Pubs

The Royals Rendezvous is just one undoubtedly positive aspect that has occurred as a result of fan/club dialogue, and as a result of another area of discussion in the August meeting the club have set in place plans for a "Pub Partnership" scheme. The idea of this is for Reading FC to officially affiliate themselves with local pubs in the area to provide more formalised meeting points for supporters, and associated bus services for home matches direct to and from the pubs. The club would also advertise where their televised matches can be viewed for example, and also use the venues to host official events.

Personally speaking this can only be seen as a positive, the club has a distinct lack of presence in the suburban pub trade and any initiatives up until now have been solely pub and supporter led. The lack of clout that the individual pubs hold is a severe restrictor to any scheme's success, so the club getting on board and allying themselves with pubs will only increase the popularity of those pubs with the obvious knock on effect that the pubs get a major cash boost in takings alone, particularly on matchdays. Kudos to the club on this one.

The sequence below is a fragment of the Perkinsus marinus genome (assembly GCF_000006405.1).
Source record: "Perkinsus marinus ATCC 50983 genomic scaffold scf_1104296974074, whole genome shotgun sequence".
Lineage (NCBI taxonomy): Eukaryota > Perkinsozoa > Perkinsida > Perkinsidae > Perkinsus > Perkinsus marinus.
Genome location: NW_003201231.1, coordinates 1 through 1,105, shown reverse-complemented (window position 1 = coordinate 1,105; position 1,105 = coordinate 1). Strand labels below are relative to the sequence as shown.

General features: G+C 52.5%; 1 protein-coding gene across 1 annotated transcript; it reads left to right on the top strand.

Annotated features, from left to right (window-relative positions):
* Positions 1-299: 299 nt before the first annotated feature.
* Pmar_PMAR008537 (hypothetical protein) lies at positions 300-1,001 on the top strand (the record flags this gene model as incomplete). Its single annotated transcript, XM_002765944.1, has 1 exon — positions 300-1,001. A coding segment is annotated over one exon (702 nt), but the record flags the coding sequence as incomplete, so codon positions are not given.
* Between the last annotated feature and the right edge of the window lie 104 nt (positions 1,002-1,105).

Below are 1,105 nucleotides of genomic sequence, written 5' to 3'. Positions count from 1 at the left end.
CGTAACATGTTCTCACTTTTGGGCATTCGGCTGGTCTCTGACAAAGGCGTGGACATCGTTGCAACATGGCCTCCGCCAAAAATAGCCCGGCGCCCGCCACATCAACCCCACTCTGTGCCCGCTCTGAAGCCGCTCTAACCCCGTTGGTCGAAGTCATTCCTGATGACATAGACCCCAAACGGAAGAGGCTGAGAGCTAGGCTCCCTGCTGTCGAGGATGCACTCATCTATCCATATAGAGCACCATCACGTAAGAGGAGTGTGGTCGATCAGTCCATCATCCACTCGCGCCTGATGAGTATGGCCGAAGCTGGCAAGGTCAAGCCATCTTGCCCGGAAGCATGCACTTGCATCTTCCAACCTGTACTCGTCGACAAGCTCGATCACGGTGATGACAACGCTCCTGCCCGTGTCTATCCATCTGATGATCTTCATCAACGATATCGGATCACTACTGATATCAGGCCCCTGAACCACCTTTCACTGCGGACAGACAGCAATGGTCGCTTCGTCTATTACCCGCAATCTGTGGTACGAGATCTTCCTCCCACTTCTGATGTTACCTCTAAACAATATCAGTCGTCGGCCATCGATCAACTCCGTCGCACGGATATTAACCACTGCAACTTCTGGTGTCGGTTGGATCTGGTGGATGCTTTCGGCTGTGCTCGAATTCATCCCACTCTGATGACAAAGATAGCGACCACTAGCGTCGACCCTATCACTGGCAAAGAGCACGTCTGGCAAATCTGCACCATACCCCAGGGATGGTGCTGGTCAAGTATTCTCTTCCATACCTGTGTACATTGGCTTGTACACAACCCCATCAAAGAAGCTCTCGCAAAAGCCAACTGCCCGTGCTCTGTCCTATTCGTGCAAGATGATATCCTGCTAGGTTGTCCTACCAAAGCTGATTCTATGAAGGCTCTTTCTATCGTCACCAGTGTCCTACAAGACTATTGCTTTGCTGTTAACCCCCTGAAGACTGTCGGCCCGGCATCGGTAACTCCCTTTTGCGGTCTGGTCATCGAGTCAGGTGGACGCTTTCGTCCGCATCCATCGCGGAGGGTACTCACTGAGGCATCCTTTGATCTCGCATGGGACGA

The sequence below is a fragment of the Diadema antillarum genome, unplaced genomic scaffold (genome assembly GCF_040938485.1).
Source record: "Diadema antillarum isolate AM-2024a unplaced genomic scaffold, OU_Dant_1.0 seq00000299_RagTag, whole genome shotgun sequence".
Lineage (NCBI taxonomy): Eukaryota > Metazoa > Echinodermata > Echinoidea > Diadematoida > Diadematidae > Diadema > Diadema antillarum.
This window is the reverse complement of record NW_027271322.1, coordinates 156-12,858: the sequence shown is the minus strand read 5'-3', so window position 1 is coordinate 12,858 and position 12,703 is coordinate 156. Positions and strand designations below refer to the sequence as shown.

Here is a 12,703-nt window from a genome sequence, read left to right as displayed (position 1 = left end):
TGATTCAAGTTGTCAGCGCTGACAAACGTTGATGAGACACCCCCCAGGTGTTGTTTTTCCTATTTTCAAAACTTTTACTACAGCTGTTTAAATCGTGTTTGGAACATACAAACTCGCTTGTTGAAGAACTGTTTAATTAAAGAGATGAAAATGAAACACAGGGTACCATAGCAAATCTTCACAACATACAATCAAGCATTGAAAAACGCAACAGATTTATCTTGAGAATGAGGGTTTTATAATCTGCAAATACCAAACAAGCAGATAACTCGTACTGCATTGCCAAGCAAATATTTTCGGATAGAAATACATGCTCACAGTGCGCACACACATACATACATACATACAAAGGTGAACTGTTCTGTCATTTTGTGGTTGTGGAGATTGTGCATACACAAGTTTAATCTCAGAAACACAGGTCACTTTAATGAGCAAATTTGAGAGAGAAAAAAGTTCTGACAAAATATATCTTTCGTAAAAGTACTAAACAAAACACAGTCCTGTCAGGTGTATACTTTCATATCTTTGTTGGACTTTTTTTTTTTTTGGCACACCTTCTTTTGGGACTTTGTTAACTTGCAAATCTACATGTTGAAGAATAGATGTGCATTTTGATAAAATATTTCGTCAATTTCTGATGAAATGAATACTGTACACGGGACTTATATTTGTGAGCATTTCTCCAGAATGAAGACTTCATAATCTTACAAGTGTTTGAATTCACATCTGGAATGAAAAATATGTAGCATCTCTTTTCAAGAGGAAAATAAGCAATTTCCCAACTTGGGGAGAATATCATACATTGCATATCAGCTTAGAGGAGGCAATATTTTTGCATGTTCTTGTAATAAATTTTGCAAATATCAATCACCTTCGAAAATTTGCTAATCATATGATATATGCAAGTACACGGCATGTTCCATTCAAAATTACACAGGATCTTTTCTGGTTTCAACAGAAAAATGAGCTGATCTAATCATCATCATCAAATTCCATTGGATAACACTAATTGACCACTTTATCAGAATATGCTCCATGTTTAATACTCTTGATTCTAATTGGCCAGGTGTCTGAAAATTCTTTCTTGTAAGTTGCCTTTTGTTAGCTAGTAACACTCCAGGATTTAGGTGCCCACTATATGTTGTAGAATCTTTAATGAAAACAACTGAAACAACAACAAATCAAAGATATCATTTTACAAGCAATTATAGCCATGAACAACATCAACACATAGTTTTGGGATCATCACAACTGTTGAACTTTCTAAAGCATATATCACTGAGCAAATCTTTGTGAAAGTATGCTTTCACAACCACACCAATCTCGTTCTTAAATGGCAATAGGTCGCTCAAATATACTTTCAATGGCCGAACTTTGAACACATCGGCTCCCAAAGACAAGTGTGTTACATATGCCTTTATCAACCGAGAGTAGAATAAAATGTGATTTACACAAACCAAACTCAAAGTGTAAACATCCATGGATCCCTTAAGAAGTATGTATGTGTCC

Atmosphere

Having the club affiliating themselves with local businesses is, in my view, a great way to engage with fans and the club acknowledge that fan engagement has not been good in the past. The club recognises that it has lost a lot of core, vocal support over the last few seasons for a variety of reasons, and they also acknowledge that they have neglected the 18-24 age group over the years, and perhaps more importantly, the Y25/26 contingent, whose support has been taken for granted. The club are actively trying to re-engage with the 18-24 age group in an effort to create a better atmosphere as they recognise the most likely demographic of fan to sing and chant is 18-24 years old and/or sits in Y24,25 or 26. As word spreads, the current and former occupants in those blocks will hopefully return and bring back some of the old atmosphere that used to pervade the Southbank, particularly on big matchdays, and bring back some of the variety of songs and chants that Reading fans used to sing.